Friday, January 26, 2007

Inherit the Promises January 27

Saturday of the Third Week in Ordinary Time

“Faith is the realization of what is hoped for and evidence of things not seen.” Hebrews 1:1-2

Then he asked them, “Why are you terrified? Do you not yet have faith?” They were filled with great awe and said to one another, “Who then is this whom even wind and sea obey?” Mark 4:40-41


Jesus, every day we can witness the miracle of you in the Eucharist. We see you work in the lives of blessed people around us who serve the body of the Church without hesitation. Help us to be like Abraham and the cloud of witnesses in the Hebrew Bible who have faith and who actively seek to inherit the promises. Blessed are those who have not seen and have believed.” Amen.


What would the “ancients” in the Letter to the Hebrews have thought of the disciples in the boat and others in Mark’s Gospels who challenge Jesus and his authority despite being direct witnesses to miracles? What would they think of us?

From Abel through Samuel, we read example after example of how they had faith despite not seeing evidence of God’s promises fulfilled. They already enjoyed what Christians today who are still struggling do not yet possess in its fullness.

Now, however, if these ancestors could transport forward from Noah’s ark into the small fishing boat on the Sea of Galilee that storm tossed night, how might the faith exhibited in the Hebrew Bible have been tested? We’ll never know how Abraham and Sarah, Jacob and Esau, Joseph and Moses would have reacted if they had a chance to live and walk and talk with Jesus. But the faith of these ancestors stands in stark contrast to the lack of faith observed in those who did witness miracles and evidence.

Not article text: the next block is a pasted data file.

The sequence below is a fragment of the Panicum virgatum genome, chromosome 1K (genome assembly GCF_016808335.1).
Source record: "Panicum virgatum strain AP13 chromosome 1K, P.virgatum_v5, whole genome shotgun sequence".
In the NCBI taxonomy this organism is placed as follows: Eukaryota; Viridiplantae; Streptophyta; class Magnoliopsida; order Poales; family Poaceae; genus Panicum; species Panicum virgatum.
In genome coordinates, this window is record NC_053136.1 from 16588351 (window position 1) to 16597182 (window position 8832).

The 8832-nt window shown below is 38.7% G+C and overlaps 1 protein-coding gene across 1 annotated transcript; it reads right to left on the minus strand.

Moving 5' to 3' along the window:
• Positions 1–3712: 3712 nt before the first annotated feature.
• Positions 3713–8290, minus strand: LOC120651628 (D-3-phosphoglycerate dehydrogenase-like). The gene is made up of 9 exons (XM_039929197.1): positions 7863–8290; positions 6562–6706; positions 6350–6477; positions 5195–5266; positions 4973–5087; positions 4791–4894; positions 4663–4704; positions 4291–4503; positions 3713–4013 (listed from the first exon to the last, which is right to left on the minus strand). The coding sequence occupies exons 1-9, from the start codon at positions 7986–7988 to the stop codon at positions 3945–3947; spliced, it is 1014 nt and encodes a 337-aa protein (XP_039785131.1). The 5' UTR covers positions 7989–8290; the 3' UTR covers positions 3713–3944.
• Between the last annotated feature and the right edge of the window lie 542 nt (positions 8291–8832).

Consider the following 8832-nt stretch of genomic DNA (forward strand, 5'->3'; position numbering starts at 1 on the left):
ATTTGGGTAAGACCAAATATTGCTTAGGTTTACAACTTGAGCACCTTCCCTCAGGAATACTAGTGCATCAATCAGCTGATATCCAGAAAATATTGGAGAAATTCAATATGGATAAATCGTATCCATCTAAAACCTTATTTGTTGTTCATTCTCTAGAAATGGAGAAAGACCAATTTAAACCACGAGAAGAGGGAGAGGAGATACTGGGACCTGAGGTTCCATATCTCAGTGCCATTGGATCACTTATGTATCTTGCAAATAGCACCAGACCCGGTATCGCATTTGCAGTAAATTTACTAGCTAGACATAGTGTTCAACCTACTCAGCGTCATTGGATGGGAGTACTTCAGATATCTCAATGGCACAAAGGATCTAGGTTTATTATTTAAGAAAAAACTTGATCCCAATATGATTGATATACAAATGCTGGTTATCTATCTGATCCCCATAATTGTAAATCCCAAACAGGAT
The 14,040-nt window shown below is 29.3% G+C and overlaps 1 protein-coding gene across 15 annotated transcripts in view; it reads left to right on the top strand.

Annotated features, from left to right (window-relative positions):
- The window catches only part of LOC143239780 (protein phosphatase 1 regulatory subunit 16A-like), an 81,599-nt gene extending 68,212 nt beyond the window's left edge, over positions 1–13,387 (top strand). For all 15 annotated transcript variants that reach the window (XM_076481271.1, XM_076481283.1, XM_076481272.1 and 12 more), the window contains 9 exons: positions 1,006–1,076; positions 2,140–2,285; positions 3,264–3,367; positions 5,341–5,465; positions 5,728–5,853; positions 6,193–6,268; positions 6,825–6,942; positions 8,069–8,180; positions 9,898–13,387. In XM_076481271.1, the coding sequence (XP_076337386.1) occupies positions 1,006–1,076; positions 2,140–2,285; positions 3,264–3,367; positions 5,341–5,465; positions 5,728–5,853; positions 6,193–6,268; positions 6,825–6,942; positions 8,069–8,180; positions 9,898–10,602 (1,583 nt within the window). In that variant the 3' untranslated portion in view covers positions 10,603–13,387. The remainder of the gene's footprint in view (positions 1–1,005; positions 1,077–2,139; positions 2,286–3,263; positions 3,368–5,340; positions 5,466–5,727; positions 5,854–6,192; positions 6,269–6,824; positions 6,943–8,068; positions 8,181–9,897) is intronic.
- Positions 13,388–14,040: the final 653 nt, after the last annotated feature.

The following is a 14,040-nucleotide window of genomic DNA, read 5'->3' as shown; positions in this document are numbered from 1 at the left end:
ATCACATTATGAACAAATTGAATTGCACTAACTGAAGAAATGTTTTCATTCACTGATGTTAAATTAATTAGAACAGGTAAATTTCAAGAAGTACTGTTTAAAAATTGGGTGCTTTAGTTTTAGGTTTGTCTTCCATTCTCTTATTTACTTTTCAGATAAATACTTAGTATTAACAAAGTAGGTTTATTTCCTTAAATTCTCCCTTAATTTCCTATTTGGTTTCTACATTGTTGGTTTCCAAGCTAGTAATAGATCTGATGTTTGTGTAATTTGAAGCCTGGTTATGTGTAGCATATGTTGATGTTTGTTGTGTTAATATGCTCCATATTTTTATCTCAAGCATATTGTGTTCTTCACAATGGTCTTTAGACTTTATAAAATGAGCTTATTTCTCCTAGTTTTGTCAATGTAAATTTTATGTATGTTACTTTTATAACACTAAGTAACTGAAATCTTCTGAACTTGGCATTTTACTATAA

From the first miracle in the synagogue at Capernaum to the healing of Simon’s mother, the disciples have already witnessed countless miracles. “[Jesus] cured many who were sick with various diseases, and he drove out many demons, not permitting them to speak because they knew him.” (Mark 1:34) Mark teaches about many of the specific acts that Jesus performed. Curing the leper. Healing the multitude of the crowd that had gathered in his home (which upset the neighbors). Healing the man with the withered hand on the Sabbath (which upset the Pharisees).

Rather than universal acceptance and praise for his work, we see how the crowds which did actually see the miracles did not believe. The doubting disciples in the battered boat are no exception. They are just the latest who challenge Jesus. None of these who encounter Christ directly, have the faith of those ancients who were never able to witness God’s promises fulfilled, people whose faith overflowed despite not seeing.

The letter to the Hebrews reminds us of these faith-filled people and events of the Old Testament to paint an inspiring portrait of religious faith, firm and unyielding in the face of any obstacles that confront it. “We earnestly desire each of you to demonstrate the same eagerness for the fulfillment of hope until the end, so that you may not become sluggish, but imitators of those who, through faith and patience, are inheriting the promises. Hebrews 6:12

How many more reasons do the disciples in the boat have to show Jesus a little faith in the face of the storm they faced? Unlike the litany of saints from the Hebrew Bible who are men and women of faith without having direct witness of Jesus, the men in the boat have seen the beginning of God's fulfillment of his promises.


We witness so much good and evil in the world today. From the response to the tsunami and Hurricane Katrina, people of good will from all faith traditions reach out to those in greatest need. But we don’t need an extraordinary disaster to move us to generosity. Every day, people give to charity in order to extend God’s reach and their own.

How can you, through acting out the spiritual or corporal works of mercy, make a difference in today’s world?

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